NASHVILLE, Tenn. (WTVF) — The fallout continues over a conservative blogger’s post about the transgender health clinic at Vanderbilt University Medical Center. The tweet thread condemned VUMC for conducting gender-affirming procedures and treatments on adults and children.
Now lawmakers are threatening to propose legislation that would ban proceedings for minors, while rights organizations are fighting back.
“We certainly should not allow a child to be disfigured in this horrific manner, in an irreversible procedure before the age of 18,” said Rep. William Lamberth, R-Portland.
Rep. Lamberth is among a handful of Tennessee Republican lawmakers working directly with Walsh on new legislation that would ban underage transgender proceedings in Tennessee.
“When they become adults, if they want to have sex reassignment surgery, if they want to have cosmetic surgery, if they want to do what they would like to do as adults, they are adults, they can make decisions about their But leave our kids alone,” said Lambert, who is also the House Majority Leader.
“People like me aren’t monstrous,” said Dahron Johnson, “These kids, God, no kid is monstrous, are they?”
Members of the transgender community like Johnson say new legislation restricting gender-affirming care would do far more harm than good.
“The real danger is when that kind of care is taken away,” said Johnson, who also works in palliative care. “It just risks getting the best possible health outcomes for these patients, regardless of age.”
She said she might not still be sitting here without the gender-affirming care she received at VUMC and hates the idea that minors might be denied those options.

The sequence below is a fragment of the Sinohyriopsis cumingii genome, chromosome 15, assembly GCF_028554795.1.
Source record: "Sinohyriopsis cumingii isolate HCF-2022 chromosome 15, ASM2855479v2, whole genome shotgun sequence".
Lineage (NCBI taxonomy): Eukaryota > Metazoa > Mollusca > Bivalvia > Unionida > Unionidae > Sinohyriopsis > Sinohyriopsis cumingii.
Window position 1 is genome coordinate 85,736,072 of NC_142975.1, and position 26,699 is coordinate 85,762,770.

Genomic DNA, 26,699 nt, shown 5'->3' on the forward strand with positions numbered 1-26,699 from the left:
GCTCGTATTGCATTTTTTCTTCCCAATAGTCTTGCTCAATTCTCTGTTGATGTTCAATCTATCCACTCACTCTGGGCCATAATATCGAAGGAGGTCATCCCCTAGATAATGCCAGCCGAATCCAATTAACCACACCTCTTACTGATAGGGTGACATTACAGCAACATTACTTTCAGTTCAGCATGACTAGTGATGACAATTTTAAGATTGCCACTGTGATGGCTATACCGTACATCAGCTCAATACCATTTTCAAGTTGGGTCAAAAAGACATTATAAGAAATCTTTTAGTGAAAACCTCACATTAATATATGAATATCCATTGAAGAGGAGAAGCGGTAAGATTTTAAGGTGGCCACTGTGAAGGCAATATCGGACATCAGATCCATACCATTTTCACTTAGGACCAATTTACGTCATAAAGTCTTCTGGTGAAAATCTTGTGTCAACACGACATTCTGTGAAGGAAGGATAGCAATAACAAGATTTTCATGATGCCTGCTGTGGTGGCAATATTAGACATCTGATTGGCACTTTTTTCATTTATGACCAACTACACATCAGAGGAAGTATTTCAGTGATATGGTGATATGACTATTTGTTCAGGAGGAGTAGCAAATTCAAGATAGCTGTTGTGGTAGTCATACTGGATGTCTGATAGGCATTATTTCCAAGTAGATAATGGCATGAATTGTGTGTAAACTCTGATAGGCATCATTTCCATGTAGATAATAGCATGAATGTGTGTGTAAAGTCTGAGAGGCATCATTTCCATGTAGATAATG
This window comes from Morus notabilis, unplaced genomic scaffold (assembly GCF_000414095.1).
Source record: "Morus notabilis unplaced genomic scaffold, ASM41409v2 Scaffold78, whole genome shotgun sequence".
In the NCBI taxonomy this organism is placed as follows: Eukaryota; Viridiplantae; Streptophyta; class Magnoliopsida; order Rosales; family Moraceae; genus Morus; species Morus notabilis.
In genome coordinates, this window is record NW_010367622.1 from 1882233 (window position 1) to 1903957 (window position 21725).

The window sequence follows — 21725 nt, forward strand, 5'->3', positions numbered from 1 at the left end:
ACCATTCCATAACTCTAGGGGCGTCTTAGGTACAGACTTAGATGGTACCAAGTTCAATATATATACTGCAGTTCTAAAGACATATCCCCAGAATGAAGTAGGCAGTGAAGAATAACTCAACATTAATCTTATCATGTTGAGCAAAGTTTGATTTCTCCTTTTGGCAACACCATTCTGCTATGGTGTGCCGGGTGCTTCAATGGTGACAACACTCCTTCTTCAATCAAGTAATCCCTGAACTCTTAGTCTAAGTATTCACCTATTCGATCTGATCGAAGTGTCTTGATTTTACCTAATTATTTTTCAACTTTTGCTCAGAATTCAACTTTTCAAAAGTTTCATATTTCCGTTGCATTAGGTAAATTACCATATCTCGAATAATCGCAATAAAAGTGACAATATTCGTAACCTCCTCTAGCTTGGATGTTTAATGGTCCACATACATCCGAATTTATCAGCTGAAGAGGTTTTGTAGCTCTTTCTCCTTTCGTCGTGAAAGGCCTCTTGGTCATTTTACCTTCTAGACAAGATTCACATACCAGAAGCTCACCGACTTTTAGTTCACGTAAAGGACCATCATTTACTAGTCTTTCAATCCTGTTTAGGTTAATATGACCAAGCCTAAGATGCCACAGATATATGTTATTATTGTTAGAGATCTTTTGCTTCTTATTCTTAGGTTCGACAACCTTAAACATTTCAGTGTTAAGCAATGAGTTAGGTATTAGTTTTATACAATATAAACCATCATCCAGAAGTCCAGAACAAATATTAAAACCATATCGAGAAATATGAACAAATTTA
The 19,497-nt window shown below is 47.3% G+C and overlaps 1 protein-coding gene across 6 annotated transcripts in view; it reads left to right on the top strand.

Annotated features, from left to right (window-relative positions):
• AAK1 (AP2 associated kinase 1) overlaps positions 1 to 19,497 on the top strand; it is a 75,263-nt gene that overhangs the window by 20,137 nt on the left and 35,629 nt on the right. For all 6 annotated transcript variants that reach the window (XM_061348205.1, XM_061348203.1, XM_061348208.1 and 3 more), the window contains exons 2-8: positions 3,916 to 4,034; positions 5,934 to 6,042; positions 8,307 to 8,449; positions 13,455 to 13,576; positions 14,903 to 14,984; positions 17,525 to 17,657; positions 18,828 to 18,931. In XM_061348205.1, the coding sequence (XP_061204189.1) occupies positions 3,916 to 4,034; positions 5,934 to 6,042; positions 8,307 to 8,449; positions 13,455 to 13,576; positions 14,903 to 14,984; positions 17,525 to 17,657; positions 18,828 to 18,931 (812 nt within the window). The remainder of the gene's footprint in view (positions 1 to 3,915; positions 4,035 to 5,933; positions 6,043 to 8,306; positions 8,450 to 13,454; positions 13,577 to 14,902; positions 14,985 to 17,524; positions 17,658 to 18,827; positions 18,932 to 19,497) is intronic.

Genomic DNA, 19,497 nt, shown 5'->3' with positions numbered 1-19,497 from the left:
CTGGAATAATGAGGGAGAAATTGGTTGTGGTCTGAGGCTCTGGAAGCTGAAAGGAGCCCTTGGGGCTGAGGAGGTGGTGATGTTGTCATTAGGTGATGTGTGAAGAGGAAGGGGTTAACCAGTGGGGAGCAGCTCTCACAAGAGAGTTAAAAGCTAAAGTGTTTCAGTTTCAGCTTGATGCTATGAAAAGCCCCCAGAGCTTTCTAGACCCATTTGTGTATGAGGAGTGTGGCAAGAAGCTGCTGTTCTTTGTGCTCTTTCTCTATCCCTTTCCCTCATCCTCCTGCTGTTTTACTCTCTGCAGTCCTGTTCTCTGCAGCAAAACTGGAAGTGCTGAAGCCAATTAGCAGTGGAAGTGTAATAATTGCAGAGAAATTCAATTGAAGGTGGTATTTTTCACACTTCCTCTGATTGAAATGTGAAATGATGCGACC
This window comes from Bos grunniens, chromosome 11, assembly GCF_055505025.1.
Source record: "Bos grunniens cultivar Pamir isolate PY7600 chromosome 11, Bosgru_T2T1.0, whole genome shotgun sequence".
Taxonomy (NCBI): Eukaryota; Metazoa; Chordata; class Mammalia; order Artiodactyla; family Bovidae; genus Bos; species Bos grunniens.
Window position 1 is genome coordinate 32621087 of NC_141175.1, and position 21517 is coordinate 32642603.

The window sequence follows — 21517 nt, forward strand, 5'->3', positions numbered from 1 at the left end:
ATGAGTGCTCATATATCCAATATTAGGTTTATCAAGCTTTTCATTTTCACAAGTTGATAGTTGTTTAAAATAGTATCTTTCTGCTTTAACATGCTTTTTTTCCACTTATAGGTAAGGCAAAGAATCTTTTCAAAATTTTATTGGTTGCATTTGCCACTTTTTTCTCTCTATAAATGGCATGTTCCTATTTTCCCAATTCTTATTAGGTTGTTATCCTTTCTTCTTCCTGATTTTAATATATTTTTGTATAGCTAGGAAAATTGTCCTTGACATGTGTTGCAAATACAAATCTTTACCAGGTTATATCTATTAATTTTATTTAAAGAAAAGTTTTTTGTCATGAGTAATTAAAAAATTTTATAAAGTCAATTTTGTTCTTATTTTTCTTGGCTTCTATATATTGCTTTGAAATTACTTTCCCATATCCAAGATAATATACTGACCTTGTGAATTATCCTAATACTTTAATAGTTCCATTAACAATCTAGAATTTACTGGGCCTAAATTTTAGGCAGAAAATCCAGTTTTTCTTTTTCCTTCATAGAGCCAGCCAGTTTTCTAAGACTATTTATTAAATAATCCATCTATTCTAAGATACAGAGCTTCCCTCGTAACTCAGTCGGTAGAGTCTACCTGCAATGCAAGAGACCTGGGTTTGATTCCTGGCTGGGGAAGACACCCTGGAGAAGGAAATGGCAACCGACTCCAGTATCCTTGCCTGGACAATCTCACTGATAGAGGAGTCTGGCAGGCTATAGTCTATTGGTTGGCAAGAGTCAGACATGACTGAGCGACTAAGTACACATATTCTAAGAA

“Places like Vanderbilt are rare,” she said. “There’s a really underserved population that’s struggling to find the care they need.”
Johnson says that despite how the transgender clinic was characterized, she found Vanderbilt to be ethical and thoughtful every step of the way. “There are age-appropriate limits on the type of treatments even discussed or offered,” Johnson said. “There are well-established practices, ongoing conversations about what the best possible and most appropriate care looks like from the bodies of health professionals.”
It’s one of the reasons she worries about what might happen next on Capitol Hill.
“It wouldn’t just be a shame if it disappeared, it would make families poorer, it would make communities poorer,” she said.
Meanwhile, Rep. Lamberth says you can expect his new legislation related to the Vanderbilt Clinic controversy to be introduced at the 2023 Tennessee General Assembly.